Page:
BREXIT nationalism expressed in ‘taking back control’ is not just, as Peter Oborne, calls it, ‘an assault on truth’, it is plausible because it contains a grain of truth. Our success with mass vaccine distribution is in striking contrast to the mistakes made by the European Union. The Commission’s own mess is compounded by the ponderous national regulatory procedures of each member state. Warnings about alleged dangers have created widespread distrust in AstraZeneca, producing one of the most easily distributed, safe and effective vaccines on the market. Vaccine nationalism is not uniquely British.
Current conflicts can be viewed in ways other than through the prism of nationalism. The principle of subsidiarity, action should not be taken at a higher level unless it cannot be taken effectively at a lower level, offers an alternative way of looking at them. This sounds all very Catholic and what my old Professor at the University of Galway would call ‘amorphous’. In fact the term was first used to describe the principle of Calvinist Church governance, or so claimed the Cellule de Prospective (Forward-Planning Unit) set up by Jacques Delors, President of the European Commission in the early 1990s. Article 5 of the Treaty of Lisbon in 2007 states that the ‘EU does not take action (except in the areas that fall within its exclusive competence), unless it is more effective than action taken at national, regional or local level’. That’s subsidiarity though you may not have noticed. The UK would have done well to have heeded the principle instead of creating a centralized Track and Trace system bypassing existing local public health systems of infection control.
The other political principle highly relevant to the tension between nationalism and globalization has also become central to Catholic Social Teaching. It is solidarity, a commitment to the common good of all that transcends national frontiers. Both the pandemic and climate change show that solidarity is not just a utopian concept or a counsel of perfection in an imperfect world but an urgent necessity. Vaccines and vaccination are a global common good for all humanity. Globalisation, and many of its features, may not be the last word but its present reality requires nothing less than the application of the two principles of subsidiarity and solidarity. They must inform any new social contract.
Two news stories emerged around the Ides of March this year. The first about a project near Whitehaven in the Borough of Copeland in West Cumbria. The second about developments on the Clyde of special interest to residents of Argyll and Bute. Both in their different ways had implications for the future of the planet. Both also illustrated the delusional quality of current ideas of national sovereignty.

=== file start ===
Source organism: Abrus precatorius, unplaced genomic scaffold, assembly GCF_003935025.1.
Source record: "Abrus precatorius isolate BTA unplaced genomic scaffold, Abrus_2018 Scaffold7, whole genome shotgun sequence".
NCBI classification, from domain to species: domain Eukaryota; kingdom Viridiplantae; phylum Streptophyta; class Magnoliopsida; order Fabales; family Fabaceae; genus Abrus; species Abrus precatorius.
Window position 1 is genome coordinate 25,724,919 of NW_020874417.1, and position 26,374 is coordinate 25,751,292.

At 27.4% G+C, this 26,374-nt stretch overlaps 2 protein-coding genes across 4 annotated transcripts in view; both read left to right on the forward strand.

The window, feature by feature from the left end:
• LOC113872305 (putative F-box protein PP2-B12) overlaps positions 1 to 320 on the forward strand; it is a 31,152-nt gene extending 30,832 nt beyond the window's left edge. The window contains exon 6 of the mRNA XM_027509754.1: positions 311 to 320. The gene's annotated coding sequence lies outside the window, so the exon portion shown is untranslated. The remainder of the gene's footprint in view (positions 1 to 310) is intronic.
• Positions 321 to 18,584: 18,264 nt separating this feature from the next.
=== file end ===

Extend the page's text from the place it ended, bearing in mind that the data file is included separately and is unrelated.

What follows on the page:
The first, you may have guessed, was about Woodhouse colliery, a project of West Cumbria Mining owned by the Australian Company EMR Capital. In 2019 Cumbria Council granted planning permission for the first deep coal-mine since 1987, to extract from under the Irish Sea an estimated 3.3 million tons of high quality coking coal used in steel manufacture but producing carbon emissions equivalent to that created by a million households per annum not to mention worries about its proximity to Sellafield nuclear power station and pockets of undersea methane. Difficult to square with Britain’s commitment to reach net-zero emissions by 2050 and the Paris Treaty to limit global warming to well below two degrees Celsius above pre-industrial levels, you might say and you would not be alone.
Not surprisingly with the COP26 International Conference on Climate Change in Glasgow chaired by Boris Johnson in the offing, the Woodhouse colliery decision caused considerable controversy. Keep Cumbrian Coal in a Hole, a campaigning NGO, threatened a legal challenge. South Lakes Action on Climate Change (SLACC), a community-based environmental charity, was thinking along the same lines. The local controversy was breaking as a national story.
Then the project bounced up to the Secretary of State for Housing, Communities and Local Government, Robert Jenrick. Not noted for trouble-free decisions, he pushed the decision back to Cumbria County Council. Though hardly an issue on a par with how often the bin men would visit, it would be for the County Council to decide. There were new jobs at stake in Whitehaven, in Teesside - from where 80% of the coal was going to be exported (so the emissions would not count as Britain’s) - the need for 6.6 million tons of coking coal imported from Australia and the USA would be reduced.
Enter the US Special Envoy on Climate Issues, 2004 Presidential candidate Mr. John Kerry, on a visit to Europe. Post-Trump, the USA was very much back in the game when it came to limiting Climate Change. Kerry made it abundantly and volubly clear that Woodhouse Colliery was a non-starter. The Conservative mayor of the Borough of Copeland, Mike Starkie, fought back. “I take no lessons from John Kerry”, he said “given that the UK is miles in front of the States in the reduction of the use of coal for fuel”. This was a misunderstanding of the situation. Britain was a lesson-taker. On 11 March Mr. Jenrick “called in” the planning application, he would hold a public enquiry, the West Cumbria mine would be kicked into the long grass, or rather the long seaweed. For HMG’s principled decision read HMV, His Master’s Voice – coming from Washington.